Maybe I am as ready as I’ll ever be. Maybe I am very nurturing. Maybe my partner and I love each other. Maybe I have enough money. My pregnancies were not temporal problems: not yet. Nor were they social problems: not like this. I had only a desire to be unpregnant, to feel a silence in my body, to feel myself not overridden by a female biology—to interrupt a nauseating incorporation.

No one at all asked me why I was having an abortion. I filled out paperwork in the waiting room. I had an in-clinic ultrasound to determine the location and size of my pregnancy. The nurse performing the ultrasound said, “Keep your head turned towards the side, towards me.” The doctor aspirated my uterus. She spoke softly. Afterwards, I rested on a small bed in the recovery room for an hour while the narcotics wore off. I wore a pad the size of a brick. When I was awake enough, and the nurse had determined that I was not bleeding unusually, we walked home. There were and still are no fees for Quebec residents at the Morgentaler clinic.

I was attended to with compassion but without unnecessary sympathy. I was surrounded by women (there are no men on staff at the Morgentaler) who wanted nothing personal from me and who gave to me with their own impersonal kindness (impersonal because their care had nothing to do with who I was, what my decisions, struggles, or non-struggles had been) everything I needed on that day. I learned a lot from that. I have never felt like I should say, “I decided to have an abortion because,” or, “I had to have an abortion because.” I have only ever said, “I had an abortion.”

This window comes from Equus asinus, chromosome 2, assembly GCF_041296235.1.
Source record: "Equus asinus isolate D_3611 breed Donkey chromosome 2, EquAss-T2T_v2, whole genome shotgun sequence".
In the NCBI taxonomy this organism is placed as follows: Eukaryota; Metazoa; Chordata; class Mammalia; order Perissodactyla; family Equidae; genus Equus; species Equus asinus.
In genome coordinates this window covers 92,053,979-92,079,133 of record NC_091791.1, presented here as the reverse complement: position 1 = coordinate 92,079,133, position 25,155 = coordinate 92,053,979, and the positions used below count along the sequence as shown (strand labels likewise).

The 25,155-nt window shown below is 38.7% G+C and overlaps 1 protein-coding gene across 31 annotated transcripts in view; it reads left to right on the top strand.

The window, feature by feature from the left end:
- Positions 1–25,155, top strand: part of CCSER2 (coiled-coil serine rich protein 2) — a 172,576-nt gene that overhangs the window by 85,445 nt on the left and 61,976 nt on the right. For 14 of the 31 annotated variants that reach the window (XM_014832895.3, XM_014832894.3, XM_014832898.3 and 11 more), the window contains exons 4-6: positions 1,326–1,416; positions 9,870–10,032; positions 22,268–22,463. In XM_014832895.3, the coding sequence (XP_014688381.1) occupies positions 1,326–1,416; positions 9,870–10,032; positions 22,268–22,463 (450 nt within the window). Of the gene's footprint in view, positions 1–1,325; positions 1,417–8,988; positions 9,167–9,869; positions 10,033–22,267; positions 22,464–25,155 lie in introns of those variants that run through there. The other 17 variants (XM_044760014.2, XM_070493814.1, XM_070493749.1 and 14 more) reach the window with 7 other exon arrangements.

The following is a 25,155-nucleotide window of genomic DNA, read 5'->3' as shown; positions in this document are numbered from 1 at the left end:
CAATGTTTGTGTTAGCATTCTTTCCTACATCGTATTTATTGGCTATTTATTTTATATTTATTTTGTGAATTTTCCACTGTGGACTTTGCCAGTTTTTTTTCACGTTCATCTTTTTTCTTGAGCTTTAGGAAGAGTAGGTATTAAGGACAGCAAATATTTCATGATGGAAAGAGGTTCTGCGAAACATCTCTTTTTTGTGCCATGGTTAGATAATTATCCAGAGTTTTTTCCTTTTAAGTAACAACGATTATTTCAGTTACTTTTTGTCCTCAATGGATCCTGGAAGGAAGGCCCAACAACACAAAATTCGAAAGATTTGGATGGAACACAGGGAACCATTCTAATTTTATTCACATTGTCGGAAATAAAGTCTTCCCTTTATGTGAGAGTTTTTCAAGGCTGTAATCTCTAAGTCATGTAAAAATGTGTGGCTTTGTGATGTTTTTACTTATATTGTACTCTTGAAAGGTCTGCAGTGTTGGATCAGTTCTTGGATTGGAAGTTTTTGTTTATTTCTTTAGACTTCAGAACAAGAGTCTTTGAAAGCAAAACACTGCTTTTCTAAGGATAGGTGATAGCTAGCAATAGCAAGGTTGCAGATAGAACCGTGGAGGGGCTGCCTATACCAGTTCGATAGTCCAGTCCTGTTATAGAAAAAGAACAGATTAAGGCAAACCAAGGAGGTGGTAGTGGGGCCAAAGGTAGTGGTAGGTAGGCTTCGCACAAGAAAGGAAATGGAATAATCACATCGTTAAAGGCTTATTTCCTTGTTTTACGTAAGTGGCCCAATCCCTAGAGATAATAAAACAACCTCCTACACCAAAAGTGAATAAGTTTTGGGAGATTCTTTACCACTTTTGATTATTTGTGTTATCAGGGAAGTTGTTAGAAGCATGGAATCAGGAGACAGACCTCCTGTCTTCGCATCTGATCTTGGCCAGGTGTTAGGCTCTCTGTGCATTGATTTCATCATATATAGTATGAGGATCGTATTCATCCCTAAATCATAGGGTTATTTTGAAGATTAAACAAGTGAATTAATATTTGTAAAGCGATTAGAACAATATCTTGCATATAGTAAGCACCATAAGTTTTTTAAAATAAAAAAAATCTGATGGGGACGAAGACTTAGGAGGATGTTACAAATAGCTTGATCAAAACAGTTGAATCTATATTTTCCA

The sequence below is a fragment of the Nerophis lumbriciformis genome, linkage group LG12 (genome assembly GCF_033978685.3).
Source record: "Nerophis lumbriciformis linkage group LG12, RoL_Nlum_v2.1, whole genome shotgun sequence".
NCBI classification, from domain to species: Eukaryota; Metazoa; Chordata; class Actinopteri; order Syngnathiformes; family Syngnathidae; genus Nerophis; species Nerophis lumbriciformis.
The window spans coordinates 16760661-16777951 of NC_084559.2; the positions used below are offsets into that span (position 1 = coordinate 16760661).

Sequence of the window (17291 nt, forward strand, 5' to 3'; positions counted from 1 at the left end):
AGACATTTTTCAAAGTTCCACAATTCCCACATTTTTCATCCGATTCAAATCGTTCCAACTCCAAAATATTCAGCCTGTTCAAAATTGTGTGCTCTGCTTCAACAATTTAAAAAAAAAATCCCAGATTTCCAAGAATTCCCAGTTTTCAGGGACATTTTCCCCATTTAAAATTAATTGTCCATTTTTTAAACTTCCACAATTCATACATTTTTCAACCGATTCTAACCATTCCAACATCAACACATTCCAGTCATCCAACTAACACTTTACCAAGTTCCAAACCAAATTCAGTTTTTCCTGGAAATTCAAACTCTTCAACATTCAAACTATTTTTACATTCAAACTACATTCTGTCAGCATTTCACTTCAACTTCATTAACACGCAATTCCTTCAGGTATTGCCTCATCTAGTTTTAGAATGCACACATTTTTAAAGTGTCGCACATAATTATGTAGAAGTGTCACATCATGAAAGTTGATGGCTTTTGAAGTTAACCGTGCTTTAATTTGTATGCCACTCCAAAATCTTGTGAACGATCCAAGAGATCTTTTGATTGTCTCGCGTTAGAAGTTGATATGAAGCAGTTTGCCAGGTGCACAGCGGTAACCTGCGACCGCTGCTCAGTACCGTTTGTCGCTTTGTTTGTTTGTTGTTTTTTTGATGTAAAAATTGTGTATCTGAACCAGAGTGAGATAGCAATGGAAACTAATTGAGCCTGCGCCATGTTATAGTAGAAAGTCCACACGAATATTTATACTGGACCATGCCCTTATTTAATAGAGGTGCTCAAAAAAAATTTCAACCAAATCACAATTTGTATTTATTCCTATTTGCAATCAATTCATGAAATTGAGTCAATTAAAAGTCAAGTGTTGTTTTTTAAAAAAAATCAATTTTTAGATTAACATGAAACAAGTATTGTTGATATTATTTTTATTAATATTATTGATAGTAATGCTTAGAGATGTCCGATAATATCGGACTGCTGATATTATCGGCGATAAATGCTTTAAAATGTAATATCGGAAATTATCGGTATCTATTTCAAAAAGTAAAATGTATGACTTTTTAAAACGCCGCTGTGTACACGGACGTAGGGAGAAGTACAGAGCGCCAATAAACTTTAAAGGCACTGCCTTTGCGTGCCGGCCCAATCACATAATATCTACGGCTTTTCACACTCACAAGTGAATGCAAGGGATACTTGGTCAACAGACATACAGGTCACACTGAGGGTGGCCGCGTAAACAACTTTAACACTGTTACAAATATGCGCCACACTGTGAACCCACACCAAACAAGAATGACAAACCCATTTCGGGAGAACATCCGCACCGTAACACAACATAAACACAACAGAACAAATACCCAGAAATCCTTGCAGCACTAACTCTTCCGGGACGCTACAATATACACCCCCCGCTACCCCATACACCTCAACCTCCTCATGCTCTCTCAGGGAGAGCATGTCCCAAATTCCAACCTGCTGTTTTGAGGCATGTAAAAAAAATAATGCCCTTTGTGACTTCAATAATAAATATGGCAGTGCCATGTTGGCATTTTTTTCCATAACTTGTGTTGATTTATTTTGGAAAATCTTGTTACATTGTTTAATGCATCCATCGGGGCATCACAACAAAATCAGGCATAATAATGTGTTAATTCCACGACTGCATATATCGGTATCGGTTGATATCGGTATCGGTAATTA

I didn’t decide to have an abortion, at least not in the way we usually think of making decisions. I had an abortion because I was pregnant—it was a matter of logical sequence for me. I don’t want to trivialize abortion—and I don’t think I am—I only want to destabilize the role and importance of “decision making” in the way we talk and write about abortion. Many women faced with an unplanned pregnancy would “decide” to have a child with as little deliberation as I decided to not have a child. Many women aren’t sure, and think hard, and weigh factors; and there are many women who, in this situation of deliberation, decide “no child,” but must have one anyway, and others who decide “child” and lose that child to coercion or the contingencies of the body. Decisions and their repercussions dominate stories about abortion. However, by taking the focus off the personal decision—How did she decide? Who helped her decide? When did she decide?—we lessen the power and prevalence of the question: Did she make the right decision?